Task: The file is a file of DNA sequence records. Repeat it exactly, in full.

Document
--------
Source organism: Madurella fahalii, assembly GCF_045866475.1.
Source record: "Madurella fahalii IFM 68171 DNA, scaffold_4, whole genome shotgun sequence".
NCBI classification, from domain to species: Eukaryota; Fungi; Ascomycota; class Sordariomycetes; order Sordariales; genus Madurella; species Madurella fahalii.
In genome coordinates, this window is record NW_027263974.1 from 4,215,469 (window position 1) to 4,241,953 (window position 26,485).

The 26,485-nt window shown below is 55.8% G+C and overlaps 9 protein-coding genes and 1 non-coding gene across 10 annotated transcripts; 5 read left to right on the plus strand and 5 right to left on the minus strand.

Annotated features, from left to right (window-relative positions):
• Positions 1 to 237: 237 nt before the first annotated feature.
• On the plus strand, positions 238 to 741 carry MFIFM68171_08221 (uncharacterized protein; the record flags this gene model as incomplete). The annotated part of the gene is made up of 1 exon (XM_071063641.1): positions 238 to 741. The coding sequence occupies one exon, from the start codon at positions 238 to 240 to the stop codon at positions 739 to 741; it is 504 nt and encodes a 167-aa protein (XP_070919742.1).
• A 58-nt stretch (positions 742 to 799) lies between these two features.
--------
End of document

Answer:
Source organism: Madurella fahalii, assembly GCF_045866475.1.
Source record: "Madurella fahalii IFM 68171 DNA, scaffold_4, whole genome shotgun sequence".
NCBI classification, from domain to species: Eukaryota; Fungi; Ascomycota; class Sordariomycetes; order Sordariales; genus Madurella; species Madurella fahalii.
In genome coordinates, this window is record NW_027263974.1 from 4,215,469 (window position 1) to 4,241,953 (window position 26,485).

The 26,485-nt window shown below is 55.8% G+C and overlaps 9 protein-coding genes and 1 non-coding gene across 10 annotated transcripts; 5 read left to right on the plus strand and 5 right to left on the minus strand.

Annotated features, from left to right (window-relative positions):
• Positions 1 to 237: 237 nt before the first annotated feature.
• On the plus strand, positions 238 to 741 carry MFIFM68171_08221 (uncharacterized protein; the record flags this gene model as incomplete). The annotated part of the gene is made up of 1 exon (XM_071063641.1): positions 238 to 741. The coding sequence occupies one exon, from the start codon at positions 238 to 240 to the stop codon at positions 739 to 741; it is 504 nt and encodes a 167-aa protein (XP_070919742.1).
• A 58-nt stretch (positions 742 to 799) lies between these two features.